On Tuesday the Australian Human Rights Commissioner, Kate Jenkins released Set the Standard : Report on the Independent Review into Commonwealth Parliamentary Workplaces (2021)which was a report on the review of workplace standards at Australian Parliament House.
The results of the report, at first glance, are sobering. It found (among other things) that 37% of people in commonwealth parliamentary workplaces have personally experienced bullying and 33% of people have personally experienced sexual harassment in commonwealth parliamentary workplaces.
As the Prime Minister and other Leaders in Parliament House grapple with how to respond to the stories, statistics, and to the 28 recommendations made by the report, we thought this is a good time to discuss how other employers should respond to the results of workplace reviews.
What is a workplace review?
A workplace review is an independent inquiry into the culture of a workplace. We use a combination of quantitative and qualitative questioning including policy review, surveys and qualitative interviewing. The goal of a workplace review is to explore and understand the situation, and to give practical and strategic advice to resolve workplace problems. A workplace review identifies problems, risks and opportunities to improve the morale, efficiency, functioning and ethics of the team.
Employers have different motivations when commissioning a workplace review. Some are wanting to do a health check on what is a basically well-functioning workplace as part of good, proactive management processes. Some employers have reason to be concerned about workplace culture, perhaps high turnover of staff, or unspecified complaints. Other employers are dealing with known concerns about workplace behaviour. They know that they have a problem with bullying, or nepotism or sexual harassment and they want to understand how big the problem is.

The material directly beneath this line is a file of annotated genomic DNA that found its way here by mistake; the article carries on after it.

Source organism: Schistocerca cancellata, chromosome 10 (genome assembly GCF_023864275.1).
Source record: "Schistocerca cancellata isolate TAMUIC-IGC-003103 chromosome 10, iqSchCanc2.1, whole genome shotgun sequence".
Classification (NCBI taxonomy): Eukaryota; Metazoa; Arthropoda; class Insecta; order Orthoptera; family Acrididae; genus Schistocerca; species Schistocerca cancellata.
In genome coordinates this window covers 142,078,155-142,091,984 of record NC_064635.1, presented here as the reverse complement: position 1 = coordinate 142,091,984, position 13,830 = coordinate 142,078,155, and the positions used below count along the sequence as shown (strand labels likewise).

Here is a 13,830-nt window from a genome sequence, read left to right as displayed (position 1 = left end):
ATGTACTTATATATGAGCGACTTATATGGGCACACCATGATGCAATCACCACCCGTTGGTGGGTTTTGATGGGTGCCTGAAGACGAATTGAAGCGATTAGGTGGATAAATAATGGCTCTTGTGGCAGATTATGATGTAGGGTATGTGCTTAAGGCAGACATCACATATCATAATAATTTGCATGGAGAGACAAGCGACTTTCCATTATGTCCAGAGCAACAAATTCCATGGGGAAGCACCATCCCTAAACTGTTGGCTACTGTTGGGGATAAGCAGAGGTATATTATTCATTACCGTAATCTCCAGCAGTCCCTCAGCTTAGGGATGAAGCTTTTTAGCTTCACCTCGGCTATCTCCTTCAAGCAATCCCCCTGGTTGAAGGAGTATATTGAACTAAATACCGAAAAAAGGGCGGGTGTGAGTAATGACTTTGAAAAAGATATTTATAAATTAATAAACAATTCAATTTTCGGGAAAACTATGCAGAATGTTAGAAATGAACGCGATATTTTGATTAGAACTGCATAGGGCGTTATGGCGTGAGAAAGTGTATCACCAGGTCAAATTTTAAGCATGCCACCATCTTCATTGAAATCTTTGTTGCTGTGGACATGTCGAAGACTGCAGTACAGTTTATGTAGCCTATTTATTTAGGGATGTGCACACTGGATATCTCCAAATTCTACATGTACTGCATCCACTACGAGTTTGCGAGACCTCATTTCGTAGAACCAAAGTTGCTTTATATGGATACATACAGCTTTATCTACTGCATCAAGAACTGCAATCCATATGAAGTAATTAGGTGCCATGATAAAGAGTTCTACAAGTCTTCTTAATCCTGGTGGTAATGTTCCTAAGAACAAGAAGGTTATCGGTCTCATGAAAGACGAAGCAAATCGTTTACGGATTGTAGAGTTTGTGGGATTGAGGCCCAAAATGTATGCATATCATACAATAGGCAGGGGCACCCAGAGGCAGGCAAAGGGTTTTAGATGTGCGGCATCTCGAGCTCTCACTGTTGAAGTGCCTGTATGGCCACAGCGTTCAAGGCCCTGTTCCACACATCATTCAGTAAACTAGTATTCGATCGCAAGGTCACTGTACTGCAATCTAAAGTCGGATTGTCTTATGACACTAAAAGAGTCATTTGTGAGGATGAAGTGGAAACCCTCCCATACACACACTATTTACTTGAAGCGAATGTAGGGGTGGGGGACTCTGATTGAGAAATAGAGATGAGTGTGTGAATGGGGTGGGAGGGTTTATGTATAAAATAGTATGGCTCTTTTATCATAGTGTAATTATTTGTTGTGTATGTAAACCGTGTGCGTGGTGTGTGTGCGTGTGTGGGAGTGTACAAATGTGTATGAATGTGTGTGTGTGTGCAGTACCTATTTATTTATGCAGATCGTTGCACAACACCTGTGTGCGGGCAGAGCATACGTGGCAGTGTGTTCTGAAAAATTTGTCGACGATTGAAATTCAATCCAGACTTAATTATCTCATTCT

For all employers, though, how you react when the results of the review come in, will influence the value of the review process. To maximise the value of the process, we have 7 suggestions for what to do with the results of a workplace revie
To get the best out of a workplace review, you need to set it up properly. Ensure that you are asking the right questions, at the right time and of the right people in order to get a good, representative picture of what is going on. Don’t assume you already know the answers.
Communicate the Process
Let you staff know why you are doing a review, when you are doing it, the methodology of the review and when it will be finished.
Respect the efforts of your staff
Most of the time, employees participating a workplace review have spent (at least) a thoughtful hour of their time engaging with the reviewer, giving their ideas, opinions and sometimes dredging up painful stories. This is an effort of good will on their part, an expression of hope and engagement that their workplace can change for the better.
Recognise that the bar has been raised!
The fact that you have conducted a workplace review and asked employees what they think, means that you have created an expectation that they will be listened to and that things will change. This is a great positive because you have momentum and some degree of good will to make the necessary changes to the culture. But there is a real danger of losing your credibility and fostering cynicism if you are not seen to act on the issues that your employees have identified for you. One of the negative things we hear in a review is “What’s the point, we said all this last year and no-one has taken any notice”
Prioritise your response to recommendations.
When you read through the recommendations there will be some recommendations that you can implement straight away, some that will take time and/or more thought and resources. If there is “low hanging fruit” that is – simple fixes to problems that are driving your employees mad – make a commitment to fix them within a short time frame. Effort spent on these issues will continue that cycle of positive engagement started by the review and generate good will.
Put in place a timetable for implementing recommendations
Not everything can be done straight away. Communicate with your staff about the medium and longer term recommendations. What are the steps you are going to take, when will they be taken and who is responsible? Communicate with staff on the progress of the review recommendations.
Benchmark results in future review processes
Once you’ve made the changes recommended in the review, you can use the results as a benchmark for future reviews to measure your progress and to strive for bigger and better things.
Worklogic conducts comprehensive insightful workplace reviews for clients of all sizes. If you would like to talk about a review for your workplace, get in contact with me, or with our Practice Leaders in Culture and Coaching, Angela Seach and Simon Thorne.